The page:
Harry: The way to fix car drivers – force them to ride bikes

 

In a recent post Donovan spoke about how the element of danger when riding bikes is one of the attractions and, in general, I would have to agree with him. Which really annoys me, because since when have any of us on The Bike Show agreed on anything? It’s almost against our principles.

He touched on other joys of riding  – the feeling of the sun on your back and the scents of nature unfiltered by an air-conditioning unit – in addition to the satisfaction of getting to the end of your journey in one piece but, to my mind, he missed out one of the best aspects of riding; that of riding well.

There is unparalleled happiness to be gained from knowing that you are handling your bike to the best of your abilities; that you took that corner as fast as you could; that a cross-country blast in record time was a result of perfect cornering lines leading to good speed on the following straight; that you negotiated traffic quickly on the morning commute; that your riding was safe at all times; that you had fun; that you did it all with a sense of style and flair.

To some, that satisfaction might come simply from staying alive; for others it may be trying to approach their particular bike’s limits on public roads. For many, I suspect it’s a mixture of everything. It’s their fix on life.

It’s not about being the fastest or pulling the longest wheelies; it’s about getting personal satisfaction from something that is, by its very nature, a solo pursuit; only you know how well you’ve ridden and it is that private knowledge that is so defining.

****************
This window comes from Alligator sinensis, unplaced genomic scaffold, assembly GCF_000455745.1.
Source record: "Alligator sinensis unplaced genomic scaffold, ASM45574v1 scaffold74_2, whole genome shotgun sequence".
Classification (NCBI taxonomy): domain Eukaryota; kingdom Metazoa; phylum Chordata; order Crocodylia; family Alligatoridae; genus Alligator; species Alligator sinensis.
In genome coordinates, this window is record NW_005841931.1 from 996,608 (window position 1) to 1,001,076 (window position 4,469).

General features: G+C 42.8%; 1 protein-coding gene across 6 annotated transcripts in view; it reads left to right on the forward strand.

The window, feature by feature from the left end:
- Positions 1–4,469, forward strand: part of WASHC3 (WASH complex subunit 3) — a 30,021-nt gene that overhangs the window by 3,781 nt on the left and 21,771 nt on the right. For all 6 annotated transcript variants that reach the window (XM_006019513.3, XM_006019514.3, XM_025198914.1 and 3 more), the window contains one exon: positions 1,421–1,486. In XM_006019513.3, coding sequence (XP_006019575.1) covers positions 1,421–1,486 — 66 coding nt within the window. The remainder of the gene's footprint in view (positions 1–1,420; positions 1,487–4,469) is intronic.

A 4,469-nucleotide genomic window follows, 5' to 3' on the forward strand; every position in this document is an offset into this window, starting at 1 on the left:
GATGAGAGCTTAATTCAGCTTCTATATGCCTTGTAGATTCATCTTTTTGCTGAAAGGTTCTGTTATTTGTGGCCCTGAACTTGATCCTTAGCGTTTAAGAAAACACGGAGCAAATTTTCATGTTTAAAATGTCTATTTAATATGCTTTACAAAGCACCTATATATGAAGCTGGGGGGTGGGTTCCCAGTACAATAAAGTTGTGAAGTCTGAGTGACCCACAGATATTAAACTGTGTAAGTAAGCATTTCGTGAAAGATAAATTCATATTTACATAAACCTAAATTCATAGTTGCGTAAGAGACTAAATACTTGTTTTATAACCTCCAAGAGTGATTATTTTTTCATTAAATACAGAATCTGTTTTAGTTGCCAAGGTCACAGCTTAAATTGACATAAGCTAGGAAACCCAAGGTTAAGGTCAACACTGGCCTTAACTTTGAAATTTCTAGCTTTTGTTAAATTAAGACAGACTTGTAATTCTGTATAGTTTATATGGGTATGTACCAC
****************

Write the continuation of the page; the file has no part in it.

Having said that, we don’t exactly shy away from talking about it, do we?

In the classic car world, enthusiastic owners will stop and chat to each other at the drop of a hat when they recognise a kindred spirit. Tales of spirited drives, near misses, catastrophic breakdowns, epic journeys and the best driving roads are told with broad smiles and animated gestures, often accompanied by laughter and good spirit.

It is such a contrast to the average motorist, which means most of us. When was the last time you parked next to someone in a car park and started swapping tales with the owner? Did you even acknowledge him with a ‘hello’? A car is just a means of transport to so many people and very few of them have any interest at all in what they drive; it is a means to an end and that is all.

The difference between the two is passion. And passion is what every single motorcycle rider I have ever met has in spades. It doesn’t matter what make, model, size or class of bike you might be riding or what they ride, when you meet someone who rides, you are instant friends and the tales, true as well as tall, flow.

I don’t think I have ever met a motorcyclist who isn’t passionately interested in what they are riding or in motorcycles in general. And it is this interest that makes them better road users because they care about doing it well.

The vast majority of car drivers don’t give two hoots about driving and this is worrying because when was the last time you took care about something that you had no interest in? How can you do it well if you don’t care? The results can be seen on the roads of South Africa where the standard of driving is absolutely terrible. People behave as if it’s a basic right for them to drive a car, no matter how bad they are and, if they crash, it’s usually ‘someone else’s fault.’

We’ve all had our rants about what should be done to fix this; two-year driving licences only with re-testing before a new licence is granted (let’s face it, we’ve all fallen into bad habits since passing our test. For that matter, how many people in this country have even taken a test?); force everyone to ride a bike for a year before they can drive a car (fix the bike industry, economy and road behaviour in one fell swoop – now that’s what I call an idea!)

But, let’s face it; none of the above is going to happen so it will remain up to us to watch out for everyone else on the road as much as we have to watch out for ourselves, because that’s what we do as motorcyclists.

And then we’ll talk about it afterwards to anyone who will listen!

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